The Commission’s proposed tax system is anything but innovative. In fact, the tax scheme is a recycled relic from the 20th Century. The BNRT, also known as a value added tax, has been used in Europe and other socialist nations for years. But the BNRT is relatively untested here in America.
Michigan imposed a value added tax, the Single Business Tax, in 1975, which was repealed by voters and the legislature in 2006 after businesses and taxpayers realized its damaging impact on their economy. Even the California Commission admitted that “the BNRT’s far-reaching ramifications have not all been fully addressed and should be carefully analyzed and considered by the Governor and the Legislature.”
Aside from the steep tax increase on businesses, the real danger of the BNRT is that it is a hidden tax. A sale tax is at least transparent enough to appear on a receipt, and income tax on a pay stub. However, when the cost of services or production are concealed from consumers, they have no way to knowing how much they are truly paying the government.
The BNRT is also being sold as a way to “allow the state to reduce its dependence on other more volatile taxes –specifically, the personal income tax and the corporate income tax.” But perhaps tax revenue should be volatile—tied to the economic realities faced by constituents instead of insulating politicians and government from sharing economic hardship.
Both conservative taxpayer advocacy groups and liberal labor unions have panned the Commission’s proposals; the former for imposing a radical hidden tax, the latter for cutting taxes at all. The Wall Street Journal, usually a pro-business and lower-taxes champion, actually gave the Commission proposal a thumbs-up. But their analysis failed to take into account the long-term impact of the BNRT. And perhaps that is the slight-of-hand tactic intended by the Commission: distract conservatives with the elimination or reduction of certain existing taxes, then implement the untested and potentially disastrous BNRT.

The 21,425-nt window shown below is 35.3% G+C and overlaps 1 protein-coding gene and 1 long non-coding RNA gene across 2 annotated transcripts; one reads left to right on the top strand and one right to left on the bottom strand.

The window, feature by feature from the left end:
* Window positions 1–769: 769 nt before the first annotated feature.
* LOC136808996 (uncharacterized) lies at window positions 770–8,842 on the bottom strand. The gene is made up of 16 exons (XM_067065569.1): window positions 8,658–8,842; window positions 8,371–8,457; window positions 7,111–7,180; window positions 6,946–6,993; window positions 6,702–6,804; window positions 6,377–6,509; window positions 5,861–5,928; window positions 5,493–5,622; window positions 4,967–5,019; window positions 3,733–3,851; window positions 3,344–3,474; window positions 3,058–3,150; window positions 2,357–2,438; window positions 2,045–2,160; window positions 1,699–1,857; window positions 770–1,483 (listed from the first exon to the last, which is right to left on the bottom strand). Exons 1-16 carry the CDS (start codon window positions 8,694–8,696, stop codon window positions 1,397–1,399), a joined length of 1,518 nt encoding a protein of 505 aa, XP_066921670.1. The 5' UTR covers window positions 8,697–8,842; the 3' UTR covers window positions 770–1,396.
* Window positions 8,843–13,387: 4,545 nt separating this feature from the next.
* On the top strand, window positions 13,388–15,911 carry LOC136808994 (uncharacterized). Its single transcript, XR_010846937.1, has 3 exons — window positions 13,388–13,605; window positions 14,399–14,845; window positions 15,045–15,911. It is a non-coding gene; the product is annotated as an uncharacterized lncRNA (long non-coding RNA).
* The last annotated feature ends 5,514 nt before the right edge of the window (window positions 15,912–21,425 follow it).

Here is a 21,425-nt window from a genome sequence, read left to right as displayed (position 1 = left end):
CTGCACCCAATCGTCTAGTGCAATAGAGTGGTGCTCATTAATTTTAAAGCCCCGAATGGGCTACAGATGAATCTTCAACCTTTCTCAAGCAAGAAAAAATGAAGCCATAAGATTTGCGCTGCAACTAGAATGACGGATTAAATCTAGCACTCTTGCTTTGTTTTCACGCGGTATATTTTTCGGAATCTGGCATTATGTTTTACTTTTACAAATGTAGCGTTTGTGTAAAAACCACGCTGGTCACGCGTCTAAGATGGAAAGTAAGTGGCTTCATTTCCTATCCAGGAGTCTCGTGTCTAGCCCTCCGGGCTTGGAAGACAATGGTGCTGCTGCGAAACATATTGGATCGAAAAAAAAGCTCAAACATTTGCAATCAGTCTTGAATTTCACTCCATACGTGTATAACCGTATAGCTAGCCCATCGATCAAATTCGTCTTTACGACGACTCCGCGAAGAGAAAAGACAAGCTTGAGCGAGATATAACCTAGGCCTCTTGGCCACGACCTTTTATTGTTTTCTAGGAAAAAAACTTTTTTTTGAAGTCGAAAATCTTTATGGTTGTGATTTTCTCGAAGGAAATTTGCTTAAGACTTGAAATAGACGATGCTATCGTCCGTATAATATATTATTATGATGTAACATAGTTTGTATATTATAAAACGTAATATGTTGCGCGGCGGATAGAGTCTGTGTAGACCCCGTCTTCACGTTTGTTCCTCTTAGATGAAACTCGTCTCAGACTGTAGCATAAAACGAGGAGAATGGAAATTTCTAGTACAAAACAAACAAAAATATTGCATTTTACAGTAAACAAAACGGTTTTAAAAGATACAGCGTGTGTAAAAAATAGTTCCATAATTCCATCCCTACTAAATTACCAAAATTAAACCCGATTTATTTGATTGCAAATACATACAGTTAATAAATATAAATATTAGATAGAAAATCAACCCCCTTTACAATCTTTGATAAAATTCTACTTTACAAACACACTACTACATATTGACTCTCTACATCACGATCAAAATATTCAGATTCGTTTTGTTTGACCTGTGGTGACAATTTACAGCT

Governor Schwarzenegger established his Commission to “suggest changes to California's out-of-date revenue laws.” While California’s tax system is certainly out-of-date—doesn’t history prove that lower taxes promote prosperity?—the spending habits of California’s politicians are even more antiquated. Unfortunately, the Commission’s plan fails to address the greatest hindrance to reviving the state’s economy: cutting massive government overspending and waste. No tax system or revenue scheme can ever keep up with government’s profligate spending.
Sacramento, it’s time to take the advice of your most accomplished alumnus, Ronald Reagan: “Governments don’t reduce deficits by raising taxes on the people; governments reduce deficits by controlling spending and stimulating new wealth.” Controlling spending and stimulating new wealth? That’s a truly 21st Century plan.